Nature Immunology: Caution to Use Radiation Therapy for Skin Cancer

A group of research teams from the United States found that in some cases, the use of radiotherapy for the treatment of skin cancer may lead to harm. Their papers are published in the journal Nature Immunology, which describes a previously unknown mechanism that contributes to immunosuppression during radiotherapy. Guido Kroemer and Laurence Zitvogel of the University of Paris in the magazine put forward their own views and opinions on all the related work.

Nature Immunology: Caution to Use Radiation Therapy for Skin Cancer
Nature Immunology: Caution to Use Radiation Therapy for Skin Cancer

Researchers have noted that radiotherapy (such as ionizing radiation) is usually used for nearly half of the treatment of skin cancer, in fact it often can not complete the initial plan to reduce the tumor, and even after treatment, the tumor becomes more serious. Their new study provides an explanation of why this is so, and one aspect is that radiotherapy may be prone to recurrence of skin cancer or even more severe. They found that this phenomenon may occur due to radiation that inhibits the immune system of the targeted region.

Then, a skin-specific immune cell called Langerhans, which is transferred to the drainage zone lymph nodes by treatment of some fragments of the associated band, causes some types of T cells to be activated, and unfortunately those T cell disorders are immunized System function, let it stop attacking tumor cells, so that the tumor does not use worry about the immune response in the case of birth.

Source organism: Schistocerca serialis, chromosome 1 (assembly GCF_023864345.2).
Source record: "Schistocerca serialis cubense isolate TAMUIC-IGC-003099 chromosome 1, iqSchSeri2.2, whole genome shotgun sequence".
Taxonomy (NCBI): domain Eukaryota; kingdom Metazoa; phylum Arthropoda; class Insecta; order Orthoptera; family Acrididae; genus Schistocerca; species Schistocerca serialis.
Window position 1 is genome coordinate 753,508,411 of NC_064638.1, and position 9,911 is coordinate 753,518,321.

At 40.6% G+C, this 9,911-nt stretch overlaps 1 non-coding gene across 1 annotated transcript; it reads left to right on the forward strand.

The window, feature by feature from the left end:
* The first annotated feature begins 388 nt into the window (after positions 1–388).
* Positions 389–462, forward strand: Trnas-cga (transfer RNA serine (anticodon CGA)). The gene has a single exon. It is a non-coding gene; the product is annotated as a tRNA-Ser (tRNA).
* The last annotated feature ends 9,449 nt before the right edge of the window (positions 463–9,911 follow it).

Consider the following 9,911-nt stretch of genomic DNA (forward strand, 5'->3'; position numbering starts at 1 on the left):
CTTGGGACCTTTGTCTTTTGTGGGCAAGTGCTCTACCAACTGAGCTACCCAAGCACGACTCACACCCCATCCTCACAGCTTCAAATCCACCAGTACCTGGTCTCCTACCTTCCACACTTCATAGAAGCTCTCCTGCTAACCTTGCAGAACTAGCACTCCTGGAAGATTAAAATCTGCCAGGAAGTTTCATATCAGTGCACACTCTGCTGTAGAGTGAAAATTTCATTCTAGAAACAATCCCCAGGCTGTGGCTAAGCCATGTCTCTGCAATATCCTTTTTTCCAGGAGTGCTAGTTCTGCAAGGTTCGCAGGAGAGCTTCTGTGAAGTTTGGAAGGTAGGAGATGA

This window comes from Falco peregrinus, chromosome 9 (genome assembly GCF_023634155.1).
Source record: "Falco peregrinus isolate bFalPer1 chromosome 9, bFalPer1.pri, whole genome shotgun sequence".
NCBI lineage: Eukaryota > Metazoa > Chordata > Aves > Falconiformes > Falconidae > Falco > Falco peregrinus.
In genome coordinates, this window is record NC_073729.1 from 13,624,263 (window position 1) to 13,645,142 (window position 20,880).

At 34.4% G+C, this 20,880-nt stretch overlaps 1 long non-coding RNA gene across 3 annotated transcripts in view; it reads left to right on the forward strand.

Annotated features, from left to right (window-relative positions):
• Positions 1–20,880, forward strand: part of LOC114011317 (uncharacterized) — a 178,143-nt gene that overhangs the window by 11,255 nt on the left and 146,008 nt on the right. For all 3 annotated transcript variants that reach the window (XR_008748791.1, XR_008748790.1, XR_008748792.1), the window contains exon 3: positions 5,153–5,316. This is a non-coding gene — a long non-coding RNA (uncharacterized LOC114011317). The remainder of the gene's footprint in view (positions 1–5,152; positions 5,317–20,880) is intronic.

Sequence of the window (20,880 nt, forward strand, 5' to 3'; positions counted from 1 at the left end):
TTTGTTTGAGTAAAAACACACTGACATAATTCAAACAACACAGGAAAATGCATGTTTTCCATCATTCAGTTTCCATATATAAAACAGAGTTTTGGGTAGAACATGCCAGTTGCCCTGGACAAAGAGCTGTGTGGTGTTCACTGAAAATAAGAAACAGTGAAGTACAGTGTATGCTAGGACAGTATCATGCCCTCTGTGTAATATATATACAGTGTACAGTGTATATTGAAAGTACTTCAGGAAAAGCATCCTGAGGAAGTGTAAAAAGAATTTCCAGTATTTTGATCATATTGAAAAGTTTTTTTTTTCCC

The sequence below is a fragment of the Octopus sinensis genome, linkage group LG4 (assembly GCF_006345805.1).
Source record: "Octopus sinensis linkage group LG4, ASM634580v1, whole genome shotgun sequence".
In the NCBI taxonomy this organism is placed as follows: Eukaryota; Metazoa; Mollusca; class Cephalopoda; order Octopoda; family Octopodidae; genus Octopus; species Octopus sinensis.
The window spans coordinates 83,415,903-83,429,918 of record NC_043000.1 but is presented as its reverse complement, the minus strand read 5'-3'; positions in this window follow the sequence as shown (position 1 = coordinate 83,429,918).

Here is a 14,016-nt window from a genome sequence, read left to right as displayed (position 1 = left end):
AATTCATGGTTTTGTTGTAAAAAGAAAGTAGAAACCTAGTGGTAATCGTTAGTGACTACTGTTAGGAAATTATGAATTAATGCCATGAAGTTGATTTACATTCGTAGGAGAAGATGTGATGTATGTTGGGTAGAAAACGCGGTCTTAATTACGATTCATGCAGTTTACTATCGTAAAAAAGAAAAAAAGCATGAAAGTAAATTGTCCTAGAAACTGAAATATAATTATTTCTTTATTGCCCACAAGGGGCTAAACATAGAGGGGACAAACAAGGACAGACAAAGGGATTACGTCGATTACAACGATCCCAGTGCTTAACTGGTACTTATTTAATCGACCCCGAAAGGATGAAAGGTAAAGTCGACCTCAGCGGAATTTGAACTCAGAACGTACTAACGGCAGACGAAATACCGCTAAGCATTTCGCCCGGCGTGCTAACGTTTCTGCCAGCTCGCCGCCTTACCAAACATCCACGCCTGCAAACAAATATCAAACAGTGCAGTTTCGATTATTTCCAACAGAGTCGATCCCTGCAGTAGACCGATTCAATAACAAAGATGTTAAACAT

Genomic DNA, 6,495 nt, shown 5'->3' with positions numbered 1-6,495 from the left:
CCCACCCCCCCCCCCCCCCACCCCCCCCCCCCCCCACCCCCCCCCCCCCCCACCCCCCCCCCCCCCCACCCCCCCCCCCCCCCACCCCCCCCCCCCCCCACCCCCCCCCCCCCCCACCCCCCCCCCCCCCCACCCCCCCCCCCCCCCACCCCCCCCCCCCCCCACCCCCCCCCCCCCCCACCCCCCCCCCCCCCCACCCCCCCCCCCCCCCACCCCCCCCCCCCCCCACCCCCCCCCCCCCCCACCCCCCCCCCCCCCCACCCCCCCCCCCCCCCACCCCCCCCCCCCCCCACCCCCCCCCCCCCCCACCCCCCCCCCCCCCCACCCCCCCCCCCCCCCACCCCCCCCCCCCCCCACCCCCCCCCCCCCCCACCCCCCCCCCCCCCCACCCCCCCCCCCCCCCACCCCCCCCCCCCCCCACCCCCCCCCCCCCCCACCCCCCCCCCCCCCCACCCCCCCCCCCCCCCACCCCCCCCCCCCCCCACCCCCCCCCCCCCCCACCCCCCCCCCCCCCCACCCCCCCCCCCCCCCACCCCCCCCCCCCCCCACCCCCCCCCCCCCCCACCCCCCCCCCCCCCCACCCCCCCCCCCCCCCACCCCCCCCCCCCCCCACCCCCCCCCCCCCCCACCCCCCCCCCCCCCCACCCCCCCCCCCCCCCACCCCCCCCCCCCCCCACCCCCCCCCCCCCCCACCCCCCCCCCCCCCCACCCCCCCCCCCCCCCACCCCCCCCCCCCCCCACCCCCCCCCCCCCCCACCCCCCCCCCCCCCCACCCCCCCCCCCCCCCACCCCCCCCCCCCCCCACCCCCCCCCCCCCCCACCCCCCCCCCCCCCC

At the Icahn Medical College in New York, the researchers found some phenomena in which laboratory mice were tested for treatment, compared to untreated wild mice found in laboratory mice with Langerhans cells Reduced. The result is that they can see the Langerhans cells associated with other proteins from the tumor leading to drainage lymph nodes and subsequently stimulated T cells and other areas. They also found that mice that could inhibit Langerhans cells showed better antitumor responses.

The work done by the research team and the recommendations made by Zitvogel and Kroemer suggest that in the future development, doctors should be more careful to use radiation therapy to treat skin cancer, especially when dealing with larger skin areas should pay attention.

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